First published in 1975. Using estate records, local newspapers and parliamentary papers, this book focuses upon two central and interrelated subjects – the rural economy and the land question – from the perspective of Cork, Ireland’s southernmost country. The author examines the chief responses of Cork landlords, tenant farmers and labourers to the enormous difficulties besetting them after 1815. He shows how the great famine of the late 1840s was in many ways an economic and social watershed because it rapidly accelerated certain previous trends and reversed the direction of others. He also rejects the conventional view of the land war of the 1880s, arguing that in Cork it was essentially a ‘revolution of rising expectations’, in which tenant farmers struggled to preserve their substantial material gains since 1850 by using the weapons of ‘agrarian trade unionism’, civil disobedience and unprecedented violence. This title will be of interest to students of rural history and historical geography.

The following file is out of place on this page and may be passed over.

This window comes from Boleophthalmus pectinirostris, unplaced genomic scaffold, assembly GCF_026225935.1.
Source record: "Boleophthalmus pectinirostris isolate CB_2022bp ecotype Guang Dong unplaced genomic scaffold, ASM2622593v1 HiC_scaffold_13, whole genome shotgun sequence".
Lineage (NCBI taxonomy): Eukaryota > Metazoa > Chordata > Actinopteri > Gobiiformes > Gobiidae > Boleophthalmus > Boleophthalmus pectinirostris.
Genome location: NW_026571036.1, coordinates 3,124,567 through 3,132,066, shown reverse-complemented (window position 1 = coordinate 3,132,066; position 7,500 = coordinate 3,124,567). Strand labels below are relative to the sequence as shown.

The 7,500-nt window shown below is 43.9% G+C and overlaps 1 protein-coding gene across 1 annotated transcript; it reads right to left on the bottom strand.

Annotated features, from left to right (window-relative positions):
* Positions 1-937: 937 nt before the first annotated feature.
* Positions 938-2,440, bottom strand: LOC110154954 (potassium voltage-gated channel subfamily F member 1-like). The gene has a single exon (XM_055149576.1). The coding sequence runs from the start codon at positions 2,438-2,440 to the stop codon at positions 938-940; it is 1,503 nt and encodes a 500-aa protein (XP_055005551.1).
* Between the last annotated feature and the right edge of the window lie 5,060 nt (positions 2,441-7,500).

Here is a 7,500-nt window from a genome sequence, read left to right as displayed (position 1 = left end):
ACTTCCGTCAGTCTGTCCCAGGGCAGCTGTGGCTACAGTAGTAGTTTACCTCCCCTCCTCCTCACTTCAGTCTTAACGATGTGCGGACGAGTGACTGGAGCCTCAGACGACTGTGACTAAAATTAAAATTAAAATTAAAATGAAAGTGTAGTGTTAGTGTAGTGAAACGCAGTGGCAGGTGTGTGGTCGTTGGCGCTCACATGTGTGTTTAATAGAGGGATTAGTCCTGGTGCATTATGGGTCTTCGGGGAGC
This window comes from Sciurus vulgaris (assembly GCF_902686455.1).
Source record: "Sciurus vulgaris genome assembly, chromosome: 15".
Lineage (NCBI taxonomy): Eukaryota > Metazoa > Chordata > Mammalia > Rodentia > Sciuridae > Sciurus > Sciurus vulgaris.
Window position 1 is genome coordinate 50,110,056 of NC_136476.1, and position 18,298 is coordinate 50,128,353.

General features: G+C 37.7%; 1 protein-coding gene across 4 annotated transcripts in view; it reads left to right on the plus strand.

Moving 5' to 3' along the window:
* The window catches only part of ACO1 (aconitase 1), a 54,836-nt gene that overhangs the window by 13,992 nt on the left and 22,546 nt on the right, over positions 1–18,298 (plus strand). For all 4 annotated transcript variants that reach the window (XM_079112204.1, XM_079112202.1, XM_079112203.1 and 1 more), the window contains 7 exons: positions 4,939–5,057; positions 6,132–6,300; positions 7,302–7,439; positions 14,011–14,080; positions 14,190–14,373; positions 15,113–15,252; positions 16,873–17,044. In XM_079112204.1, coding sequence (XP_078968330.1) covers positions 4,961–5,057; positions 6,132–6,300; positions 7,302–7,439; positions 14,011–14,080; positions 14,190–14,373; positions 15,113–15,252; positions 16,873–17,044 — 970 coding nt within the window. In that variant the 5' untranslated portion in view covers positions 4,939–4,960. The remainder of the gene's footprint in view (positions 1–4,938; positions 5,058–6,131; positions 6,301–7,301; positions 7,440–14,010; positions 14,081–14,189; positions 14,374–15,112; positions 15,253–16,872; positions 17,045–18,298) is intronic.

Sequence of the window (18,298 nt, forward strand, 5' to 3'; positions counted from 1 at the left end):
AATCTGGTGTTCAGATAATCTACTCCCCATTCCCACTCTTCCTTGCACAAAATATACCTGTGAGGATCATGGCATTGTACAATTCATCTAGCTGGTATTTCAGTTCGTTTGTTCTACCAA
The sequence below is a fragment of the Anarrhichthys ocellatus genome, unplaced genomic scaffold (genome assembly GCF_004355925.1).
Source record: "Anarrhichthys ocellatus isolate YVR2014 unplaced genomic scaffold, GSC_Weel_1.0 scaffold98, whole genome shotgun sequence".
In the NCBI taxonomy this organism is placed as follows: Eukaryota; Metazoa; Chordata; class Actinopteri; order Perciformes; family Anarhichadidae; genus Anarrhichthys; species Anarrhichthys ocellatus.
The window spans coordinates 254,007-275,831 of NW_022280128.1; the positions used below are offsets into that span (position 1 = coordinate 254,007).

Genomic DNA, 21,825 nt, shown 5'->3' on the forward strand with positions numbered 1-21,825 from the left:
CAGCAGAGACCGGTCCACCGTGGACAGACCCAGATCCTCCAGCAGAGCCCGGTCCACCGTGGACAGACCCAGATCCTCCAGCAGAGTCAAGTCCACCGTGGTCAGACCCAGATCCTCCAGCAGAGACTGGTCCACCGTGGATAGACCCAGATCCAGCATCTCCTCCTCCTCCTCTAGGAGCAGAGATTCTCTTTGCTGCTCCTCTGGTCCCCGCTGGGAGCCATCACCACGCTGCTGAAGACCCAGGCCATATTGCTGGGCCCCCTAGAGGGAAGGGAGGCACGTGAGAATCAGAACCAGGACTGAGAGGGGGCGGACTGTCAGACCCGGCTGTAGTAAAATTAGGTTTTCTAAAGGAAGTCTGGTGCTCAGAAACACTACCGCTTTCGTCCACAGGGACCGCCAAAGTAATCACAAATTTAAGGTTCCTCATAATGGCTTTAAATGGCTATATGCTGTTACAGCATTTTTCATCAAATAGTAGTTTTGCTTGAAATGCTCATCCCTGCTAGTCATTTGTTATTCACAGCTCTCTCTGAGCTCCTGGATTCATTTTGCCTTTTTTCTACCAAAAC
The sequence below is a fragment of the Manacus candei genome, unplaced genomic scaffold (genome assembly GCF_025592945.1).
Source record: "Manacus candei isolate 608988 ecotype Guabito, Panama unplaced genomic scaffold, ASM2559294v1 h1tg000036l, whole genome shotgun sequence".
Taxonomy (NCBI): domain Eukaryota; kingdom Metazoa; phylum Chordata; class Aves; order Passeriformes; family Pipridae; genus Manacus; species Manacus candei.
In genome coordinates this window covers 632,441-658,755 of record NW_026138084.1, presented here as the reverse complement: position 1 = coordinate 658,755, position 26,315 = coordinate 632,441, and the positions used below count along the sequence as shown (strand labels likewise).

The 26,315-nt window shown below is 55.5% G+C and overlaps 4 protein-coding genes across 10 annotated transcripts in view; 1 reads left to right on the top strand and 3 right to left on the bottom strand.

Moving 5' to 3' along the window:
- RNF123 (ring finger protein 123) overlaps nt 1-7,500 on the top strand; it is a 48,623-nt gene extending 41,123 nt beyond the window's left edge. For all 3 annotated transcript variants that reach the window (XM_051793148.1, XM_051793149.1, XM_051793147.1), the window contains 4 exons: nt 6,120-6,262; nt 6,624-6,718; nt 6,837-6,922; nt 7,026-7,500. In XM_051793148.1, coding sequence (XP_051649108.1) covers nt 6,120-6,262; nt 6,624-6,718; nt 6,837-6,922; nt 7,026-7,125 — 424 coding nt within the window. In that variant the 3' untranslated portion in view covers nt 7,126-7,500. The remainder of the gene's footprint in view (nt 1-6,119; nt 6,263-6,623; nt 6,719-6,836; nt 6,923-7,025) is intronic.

Table of Contents
Abbreviations; Acknowledgments; Introduction; 1. The Rural Economy, 1815-45 2. The Great Famine, 1845-51 3. Agriculture, 1851-91 4. The Land Question and Estate Management, 1850-80 5. Living Standards, 1851-91 6. The Land War: First Phase, 1879-84 7. The Land War: Second Phase, 1884-92; Conclusion; Bibliography; Index